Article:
• Alex

    “A lot of these filmmakers are known to aficionados of particular genres”

    Sure thing.

    I was thinking of the the cinephilic masses, yearning for more to see.

  • La Faustin

    Belated thanks for bringing the amazing DAINAH LA METISSE to my attention. It’s recently become available as a Gaumont on-demand DVD, with (French) subtitles, very helpful for the more obscure dialogue — and all-region. POUNCE!

  • alex

    Brian D.

    I quite agreed with you last post but just found my
    Current state of com by Kindle too frustrating for more then briefest response. (Ah the strains of life at the beach.)

  • Tony Williams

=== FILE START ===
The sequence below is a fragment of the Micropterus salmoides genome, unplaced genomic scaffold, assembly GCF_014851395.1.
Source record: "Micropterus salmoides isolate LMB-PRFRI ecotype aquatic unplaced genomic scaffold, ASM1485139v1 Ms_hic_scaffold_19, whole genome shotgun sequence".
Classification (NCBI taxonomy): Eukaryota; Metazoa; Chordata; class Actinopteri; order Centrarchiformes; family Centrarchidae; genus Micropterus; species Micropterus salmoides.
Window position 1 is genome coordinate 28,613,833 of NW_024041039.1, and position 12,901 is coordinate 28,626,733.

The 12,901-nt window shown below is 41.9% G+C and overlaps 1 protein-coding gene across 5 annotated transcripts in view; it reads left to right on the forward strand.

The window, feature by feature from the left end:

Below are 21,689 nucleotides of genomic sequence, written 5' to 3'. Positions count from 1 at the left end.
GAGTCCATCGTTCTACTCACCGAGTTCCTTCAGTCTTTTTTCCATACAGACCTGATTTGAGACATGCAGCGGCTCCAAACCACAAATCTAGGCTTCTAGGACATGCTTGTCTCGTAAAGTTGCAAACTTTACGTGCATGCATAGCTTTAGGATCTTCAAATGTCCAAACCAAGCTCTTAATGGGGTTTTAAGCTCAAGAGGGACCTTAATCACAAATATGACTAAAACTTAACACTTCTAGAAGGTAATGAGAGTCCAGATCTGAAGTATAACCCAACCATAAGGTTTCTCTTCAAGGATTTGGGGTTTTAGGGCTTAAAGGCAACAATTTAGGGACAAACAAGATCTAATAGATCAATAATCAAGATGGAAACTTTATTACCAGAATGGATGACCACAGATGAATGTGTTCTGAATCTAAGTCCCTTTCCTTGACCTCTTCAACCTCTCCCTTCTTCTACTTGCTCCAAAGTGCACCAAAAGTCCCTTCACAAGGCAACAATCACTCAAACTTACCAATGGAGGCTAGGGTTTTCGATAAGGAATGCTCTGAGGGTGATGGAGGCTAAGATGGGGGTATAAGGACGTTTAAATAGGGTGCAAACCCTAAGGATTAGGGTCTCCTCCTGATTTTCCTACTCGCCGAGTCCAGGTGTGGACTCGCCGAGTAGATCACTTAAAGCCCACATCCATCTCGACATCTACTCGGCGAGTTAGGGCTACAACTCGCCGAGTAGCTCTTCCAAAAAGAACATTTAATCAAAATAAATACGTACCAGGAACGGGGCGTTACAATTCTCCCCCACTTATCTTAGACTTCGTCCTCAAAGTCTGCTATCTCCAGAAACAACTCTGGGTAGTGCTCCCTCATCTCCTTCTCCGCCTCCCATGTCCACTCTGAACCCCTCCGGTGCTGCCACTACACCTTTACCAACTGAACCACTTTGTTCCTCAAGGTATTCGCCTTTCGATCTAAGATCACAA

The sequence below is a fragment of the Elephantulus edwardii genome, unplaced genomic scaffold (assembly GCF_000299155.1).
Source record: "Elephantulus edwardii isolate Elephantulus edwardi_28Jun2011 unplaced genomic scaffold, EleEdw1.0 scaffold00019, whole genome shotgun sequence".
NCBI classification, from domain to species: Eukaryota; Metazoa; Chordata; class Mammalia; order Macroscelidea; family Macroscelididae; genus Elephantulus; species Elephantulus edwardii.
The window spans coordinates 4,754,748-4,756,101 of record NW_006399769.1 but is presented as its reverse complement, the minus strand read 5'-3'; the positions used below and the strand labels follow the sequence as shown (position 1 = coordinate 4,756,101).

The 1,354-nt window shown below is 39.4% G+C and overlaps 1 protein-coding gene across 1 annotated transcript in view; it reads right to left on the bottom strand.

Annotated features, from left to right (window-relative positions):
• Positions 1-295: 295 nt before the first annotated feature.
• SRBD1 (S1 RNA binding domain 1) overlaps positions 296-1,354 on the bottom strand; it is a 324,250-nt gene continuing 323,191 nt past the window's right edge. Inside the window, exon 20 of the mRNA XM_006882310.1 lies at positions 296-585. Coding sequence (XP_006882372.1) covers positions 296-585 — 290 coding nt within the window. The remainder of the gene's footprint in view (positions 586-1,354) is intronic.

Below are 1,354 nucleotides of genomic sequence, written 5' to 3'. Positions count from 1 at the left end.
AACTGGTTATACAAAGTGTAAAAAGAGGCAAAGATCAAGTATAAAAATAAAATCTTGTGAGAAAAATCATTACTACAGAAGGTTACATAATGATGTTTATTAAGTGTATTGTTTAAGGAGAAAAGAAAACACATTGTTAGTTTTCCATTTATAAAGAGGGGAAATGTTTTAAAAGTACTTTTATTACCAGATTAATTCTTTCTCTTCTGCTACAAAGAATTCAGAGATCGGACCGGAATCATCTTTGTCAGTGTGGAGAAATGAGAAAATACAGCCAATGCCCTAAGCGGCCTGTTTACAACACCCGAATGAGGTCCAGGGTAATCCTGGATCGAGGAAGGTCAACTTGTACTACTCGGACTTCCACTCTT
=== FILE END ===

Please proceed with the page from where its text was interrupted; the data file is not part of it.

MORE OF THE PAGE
A very late entry since I’ve just seen LE CIEL EST A VOUS (as the Gremillon films arrived yesterday) but I want to add a footnote mentioning how much I agree with Dave’s comments and add that to regard the film as merely one promoting Vichy ideology is as inaccurate as comdemning Melville’s THE SHADOW ARMY as Gauliist propaganda. Much more is going on in this film and like Clouzot in LE CORBEAU Geemillon appears to use the historical context in his own way. The film can also be read as expressing the resilience of the French people to achieve in a very difficult circumstances and expressing a resilience that would eventually see them through at the end though I would also admit that the film could be read by certain audiences as pro-Vichy